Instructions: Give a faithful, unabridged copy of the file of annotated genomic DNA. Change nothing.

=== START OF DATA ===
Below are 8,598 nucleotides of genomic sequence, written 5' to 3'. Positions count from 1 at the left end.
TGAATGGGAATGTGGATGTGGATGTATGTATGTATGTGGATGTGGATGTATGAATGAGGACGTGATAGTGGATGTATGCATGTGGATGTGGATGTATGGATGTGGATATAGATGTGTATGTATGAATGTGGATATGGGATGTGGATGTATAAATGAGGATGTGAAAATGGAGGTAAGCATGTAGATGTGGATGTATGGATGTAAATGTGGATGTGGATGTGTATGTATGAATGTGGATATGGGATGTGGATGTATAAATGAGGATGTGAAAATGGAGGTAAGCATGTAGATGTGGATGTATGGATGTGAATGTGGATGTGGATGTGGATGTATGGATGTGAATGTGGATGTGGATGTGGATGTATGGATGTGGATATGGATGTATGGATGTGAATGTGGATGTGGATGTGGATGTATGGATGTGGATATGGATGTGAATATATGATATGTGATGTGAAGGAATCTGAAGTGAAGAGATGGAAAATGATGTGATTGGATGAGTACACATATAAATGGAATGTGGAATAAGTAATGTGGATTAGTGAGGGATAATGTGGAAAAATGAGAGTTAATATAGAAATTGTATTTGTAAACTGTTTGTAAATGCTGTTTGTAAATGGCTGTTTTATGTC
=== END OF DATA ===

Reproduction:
Below are 8,598 nucleotides of genomic sequence, written 5' to 3'. Positions count from 1 at the left end.
TGAATGGGAATGTGGATGTGGATGTATGTATGTATGTGGATGTGGATGTATGAATGAGGACGTGATAGTGGATGTATGCATGTGGATGTGGATGTATGGATGTGGATATAGATGTGTATGTATGAATGTGGATATGGGATGTGGATGTATAAATGAGGATGTGAAAATGGAGGTAAGCATGTAGATGTGGATGTATGGATGTAAATGTGGATGTGGATGTGTATGTATGAATGTGGATATGGGATGTGGATGTATAAATGAGGATGTGAAAATGGAGGTAAGCATGTAGATGTGGATGTATGGATGTGAATGTGGATGTGGATGTGGATGTATGGATGTGAATGTGGATGTGGATGTGGATGTATGGATGTGGATATGGATGTATGGATGTGAATGTGGATGTGGATGTGGATGTATGGATGTGGATATGGATGTGAATATATGATATGTGATGTGAAGGAATCTGAAGTGAAGAGATGGAAAATGATGTGATTGGATGAGTACACATATAAATGGAATGTGGAATAAGTAATGTGGATTAGTGAGGGATAATGTGGAAAAATGAGAGTTAATATAGAAATTGTATTTGTAAACTGTTTGTAAATGCTGTTTGTAAATGGCTGTTTTATGTC